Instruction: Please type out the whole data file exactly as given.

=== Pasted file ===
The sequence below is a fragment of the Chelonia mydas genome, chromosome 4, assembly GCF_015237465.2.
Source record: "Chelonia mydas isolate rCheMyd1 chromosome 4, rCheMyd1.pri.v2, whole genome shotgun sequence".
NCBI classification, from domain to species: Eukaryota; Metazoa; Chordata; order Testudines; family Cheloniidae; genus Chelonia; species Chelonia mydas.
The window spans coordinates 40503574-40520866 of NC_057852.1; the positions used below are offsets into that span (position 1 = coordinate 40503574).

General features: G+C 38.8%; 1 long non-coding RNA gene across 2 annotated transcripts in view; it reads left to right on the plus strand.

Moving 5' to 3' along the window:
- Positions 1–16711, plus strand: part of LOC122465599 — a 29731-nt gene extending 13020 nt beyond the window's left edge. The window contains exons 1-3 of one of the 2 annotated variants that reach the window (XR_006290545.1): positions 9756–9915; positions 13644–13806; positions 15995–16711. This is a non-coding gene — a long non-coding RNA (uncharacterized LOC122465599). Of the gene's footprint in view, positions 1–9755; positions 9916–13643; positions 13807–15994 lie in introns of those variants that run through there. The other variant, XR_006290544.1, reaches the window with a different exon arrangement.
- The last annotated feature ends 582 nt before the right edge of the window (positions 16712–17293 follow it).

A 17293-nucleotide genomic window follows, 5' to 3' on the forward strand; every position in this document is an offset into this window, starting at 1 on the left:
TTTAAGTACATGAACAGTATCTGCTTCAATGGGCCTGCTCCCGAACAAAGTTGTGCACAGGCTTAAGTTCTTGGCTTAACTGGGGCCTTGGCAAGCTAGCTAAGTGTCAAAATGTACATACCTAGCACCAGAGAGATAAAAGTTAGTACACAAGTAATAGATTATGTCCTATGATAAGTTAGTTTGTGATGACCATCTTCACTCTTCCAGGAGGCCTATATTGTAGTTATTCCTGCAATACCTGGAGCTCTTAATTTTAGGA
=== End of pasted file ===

The sequence below is a fragment of the Chelonia mydas genome, chromosome 4, assembly GCF_015237465.2.
Source record: "Chelonia mydas isolate rCheMyd1 chromosome 4, rCheMyd1.pri.v2, whole genome shotgun sequence".
NCBI classification, from domain to species: Eukaryota; Metazoa; Chordata; order Testudines; family Cheloniidae; genus Chelonia; species Chelonia mydas.
The window spans coordinates 40503574-40520866 of NC_057852.1; the positions used below are offsets into that span (position 1 = coordinate 40503574).

General features: G+C 38.8%; 1 long non-coding RNA gene across 2 annotated transcripts in view; it reads left to right on the plus strand.

Moving 5' to 3' along the window:
- Positions 1–16711, plus strand: part of LOC122465599 — a 29731-nt gene extending 13020 nt beyond the window's left edge. The window contains exons 1-3 of one of the 2 annotated variants that reach the window (XR_006290545.1): positions 9756–9915; positions 13644–13806; positions 15995–16711. This is a non-coding gene — a long non-coding RNA (uncharacterized LOC122465599). Of the gene's footprint in view, positions 1–9755; positions 9916–13643; positions 13807–15994 lie in introns of those variants that run through there. The other variant, XR_006290544.1, reaches the window with a different exon arrangement.
- The last annotated feature ends 582 nt before the right edge of the window (positions 16712–17293 follow it).

A 17293-nucleotide genomic window follows, 5' to 3' on the forward strand; every position in this document is an offset into this window, starting at 1 on the left:
TTTAAGTACATGAACAGTATCTGCTTCAATGGGCCTGCTCCCGAACAAAGTTGTGCACAGGCTTAAGTTCTTGGCTTAACTGGGGCCTTGGCAAGCTAGCTAAGTGTCAAAATGTACATACCTAGCACCAGAGAGATAAAAGTTAGTACACAAGTAATAGATTATGTCCTATGATAAGTTAGTTTGTGATGACCATCTTCACTCTTCCAGGAGGCCTATATTGTAGTTATTCCTGCAATACCTGGAGCTCTTAATTTTAGGA